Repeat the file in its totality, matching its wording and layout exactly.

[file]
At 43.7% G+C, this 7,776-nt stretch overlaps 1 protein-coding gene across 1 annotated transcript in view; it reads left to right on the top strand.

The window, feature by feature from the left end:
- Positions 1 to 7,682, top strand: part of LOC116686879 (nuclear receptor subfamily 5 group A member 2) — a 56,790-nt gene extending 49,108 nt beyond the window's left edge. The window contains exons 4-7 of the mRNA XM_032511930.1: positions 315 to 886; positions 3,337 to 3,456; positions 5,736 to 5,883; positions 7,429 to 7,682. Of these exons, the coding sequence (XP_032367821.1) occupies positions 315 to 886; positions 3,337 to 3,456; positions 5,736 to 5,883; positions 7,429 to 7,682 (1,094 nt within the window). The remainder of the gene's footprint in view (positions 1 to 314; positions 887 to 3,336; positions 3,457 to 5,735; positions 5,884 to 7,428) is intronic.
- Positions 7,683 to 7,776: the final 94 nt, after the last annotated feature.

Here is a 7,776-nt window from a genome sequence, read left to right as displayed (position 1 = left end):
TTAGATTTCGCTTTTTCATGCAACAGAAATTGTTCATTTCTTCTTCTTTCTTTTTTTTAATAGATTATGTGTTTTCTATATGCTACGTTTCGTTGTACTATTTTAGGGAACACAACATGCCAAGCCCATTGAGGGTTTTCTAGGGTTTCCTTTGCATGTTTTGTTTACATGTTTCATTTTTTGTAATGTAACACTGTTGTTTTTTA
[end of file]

At 43.7% G+C, this 7,776-nt stretch overlaps 1 protein-coding gene across 1 annotated transcript in view; it reads left to right on the top strand.

The window, feature by feature from the left end:
- Positions 1 to 7,682, top strand: part of LOC116686879 (nuclear receptor subfamily 5 group A member 2) — a 56,790-nt gene extending 49,108 nt beyond the window's left edge. The window contains exons 4-7 of the mRNA XM_032511930.1: positions 315 to 886; positions 3,337 to 3,456; positions 5,736 to 5,883; positions 7,429 to 7,682. Of these exons, the coding sequence (XP_032367821.1) occupies positions 315 to 886; positions 3,337 to 3,456; positions 5,736 to 5,883; positions 7,429 to 7,682 (1,094 nt within the window). The remainder of the gene's footprint in view (positions 1 to 314; positions 887 to 3,336; positions 3,457 to 5,735; positions 5,884 to 7,428) is intronic.
- Positions 7,683 to 7,776: the final 94 nt, after the last annotated feature.

Here is a 7,776-nt window from a genome sequence, read left to right as displayed (position 1 = left end):
TTAGATTTCGCTTTTTCATGCAACAGAAATTGTTCATTTCTTCTTCTTTCTTTTTTTTAATAGATTATGTGTTTTCTATATGCTACGTTTCGTTGTACTATTTTAGGGAACACAACATGCCAAGCCCATTGAGGGTTTTCTAGGGTTTCCTTTGCATGTTTTGTTTACATGTTTCATTTTTTGTAATGTAACACTGTTGTTTTTTA